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Plant Physiology - Lecture 2.docx

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University of Toronto Scarborough
Biological Sciences
Connie Soros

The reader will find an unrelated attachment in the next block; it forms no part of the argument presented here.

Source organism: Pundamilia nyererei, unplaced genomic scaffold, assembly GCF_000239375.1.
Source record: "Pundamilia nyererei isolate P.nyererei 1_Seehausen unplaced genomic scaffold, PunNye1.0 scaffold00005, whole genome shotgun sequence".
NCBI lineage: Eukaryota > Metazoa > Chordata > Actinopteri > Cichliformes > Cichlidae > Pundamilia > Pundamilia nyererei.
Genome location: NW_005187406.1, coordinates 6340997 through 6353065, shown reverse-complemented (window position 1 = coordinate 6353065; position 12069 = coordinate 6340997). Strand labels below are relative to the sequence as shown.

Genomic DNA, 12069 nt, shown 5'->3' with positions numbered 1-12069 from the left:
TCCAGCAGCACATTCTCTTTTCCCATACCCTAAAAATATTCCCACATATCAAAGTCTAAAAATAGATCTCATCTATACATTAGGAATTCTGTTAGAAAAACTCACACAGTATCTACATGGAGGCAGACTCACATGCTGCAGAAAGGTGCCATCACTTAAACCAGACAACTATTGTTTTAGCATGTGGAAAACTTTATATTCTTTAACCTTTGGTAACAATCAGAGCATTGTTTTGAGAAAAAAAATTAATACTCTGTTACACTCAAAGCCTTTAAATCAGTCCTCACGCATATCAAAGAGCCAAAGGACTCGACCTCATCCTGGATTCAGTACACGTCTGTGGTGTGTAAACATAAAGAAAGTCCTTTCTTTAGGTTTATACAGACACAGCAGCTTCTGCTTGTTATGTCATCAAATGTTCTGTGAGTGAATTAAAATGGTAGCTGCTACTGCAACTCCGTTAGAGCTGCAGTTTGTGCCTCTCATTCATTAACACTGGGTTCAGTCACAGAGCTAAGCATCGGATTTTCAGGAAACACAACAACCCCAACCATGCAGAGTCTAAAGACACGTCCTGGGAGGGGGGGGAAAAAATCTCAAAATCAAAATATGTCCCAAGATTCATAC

Plant Physiology – Lecture 2  Water is essential in the life cycle of plants  Since photosynthesis utilizes CO2 that enters the leaves via open stomates on the lower leaf surface, the leaves are also exposed to water loss and the threat of dehydration through the common diffusional pathway  Water must be absorbed by the roots and transported through the plant body to prevent leaf desiccation  Balancing the uptake, transport, and loss of water to the atmosphere is an important challenge for plants  Most (approx. 97%) of the water absorbed by plant roots evaporates from leaf surfaces – this process is called transpiration  Of the remaining water, about 2% is used for growth and the last 1% is consumed in the biological reactions of photosynthesis and other metabolic processes TURGOR PRESSURE  Remember that plant cells have cell walls which animal cells do not  The presence of cell walls has an important impact on water balance within the plant  Cell walls allow plant cells to build up large internal hydrostatic pressures called turgor pressure  In a plant cell, the turgor pressure pushes the plasma membrane against the rigid cell wall and provides a force for cell expansion THE STRUCTURE AND PROPERTIES OF WATER  The polarity and tetrahedral shape of water molecules give them hydrogen bonding ability which in turn gives water its unique physical properties  For example, it is an excellent solvent, has a high specific heat, an unusually high latent heat of vaporization and a high tensile strength HYDROGEN BONDING  The one O2 and two H2 atoms of water are connected by covalent bonds (a chemical bond that involves sharing of pairs of electrons between atoms)  The oxygen atom has a higher electronegativity than the hydrogen atom and attracts the electrons of the covalent bond resulting in a partial negative charge at the oxygen end of the molecule and a slightly positive charge at each hydrogen  As a result, water is a polar molecule (negative in the centre and positive at the ends, with an unequal sharing of electrons causing the “bent” structure)  Because of the charge and structure, water also can form an unusually large number of intermolecular hydrogen bonds (four) for a molecule of its size. One at each hydrogen atom and two at the oxygen atom.  These strong attractive forces between molecules of water give rise to water’s potency as a solvent, high surface tension and capillary forces THERMAL PROPERTIES OF WATER  The extensive hydrogen bonding between water molecules results in water having both a high specific heat capacity and a high latent heat of vaporization  Specific heat capacity is the heat energy required to raise the temperature of a substance by a set amount  When the temperature of water is raised, the water molecules vibrate faster and stronger (increased molecular kinetic E) and the hydrogen bonds act like rubber bands to absorb some of the heat energy, leaving less energy available to increase motion  By doing this, water requires a much larger heat input than many other liquids to raise its temperature. This is important for plants because it helps to buffer temperature fluctuations.  The latent heat of vaporization is the energy required to separate molecules from the liquid phase and move them to the gas phase, without a change of temperature, a process that occurs during transpiration  Transpiration is the process of water evaporation from plant foliage, mostly from stomata. This process prevents the plant tissue from overheating and provides the moisture necessary to diffuse carbon dioxide into plant cells and enable the emission of oxygen WATER AS A SOLVENT  Water is an excellent solvent and is often referred to as the universal solvent. It can dissolve greater amounts of a wider variety of substances than other related solvents.  Ionic substances and polar molecules dissolve particularly well in water, e.g., salts, sugars, (eg. Those that contain polar –OH or –NH2 groups) acids, alkalis, and some gases – especially oxygen and carbon dioxide, these are known as hydrophilic (water-loving) substances, while those that are immiscible with water (e.g., fats and oils), are known as hydrophobic (water-repelling) substances.  Most of the major components in cells (proteins DNA and polysaccharides) are easily dissolved in water.  This property is also due to the hydrogen bonding ability and polar structure of water, especially for such a small molecule ­ Example: Dissolving a salt in water- Table salt (NaCI) – is a strong ionic crystal. The ionic bond is formed because of the electrostatic attraction between oppositely charged ions. In ions, electrons of one atom are transferred to another atom. The atom that loses the electrons becomes a positively charged ion, or a cation, while the one that gains electrons becomes a negatively charged ion, or an anion. When an ionic compound is dissolved by stirring it in water, the positive poles of the water molecules are attracted to the anions. While the negative poles of other water molecules are attracted to the cations, so the polar water molecules “pull” the ions out of the crystal. As a result, the ionic bonds eventually break and ions are released into the water When the salt is dissolved, every if hydration of the salt, the crystal breaks apart (dissolves), releasing the ions into the water Therefore, when table salt (NaCI) is dissolved, two hydrated ions appear in the water: a positively cation Na+ and a negative charged anion CI-. Each is surrounded with a shell of closely attracted water molecules that prevent the ions from forming into a crystal again COHESIVE CHARACTERISTICS OF WATER  Cohesion is the mutual attraction between water molecules as a result of extensive hydrogen bonding  A related property is adhesion, which is the attraction of water to a solid phase such as a cell wall or glass surface, again due to the formation of hydrogen bonds  Surface tension is a force exerted by water molecules at the air-water interface, resulting from the cohesion and adhesion properties of water molecules. This force minimizes the surface area of the air-water interface ­ Surface tension is a property that allows the surface of liquid to resist external forces. ­ The cohesion forces in liquid molecules cause surface tension because each water molecule is pulled in every direction by neighbouring water molecules with a net force of 0. ­ On the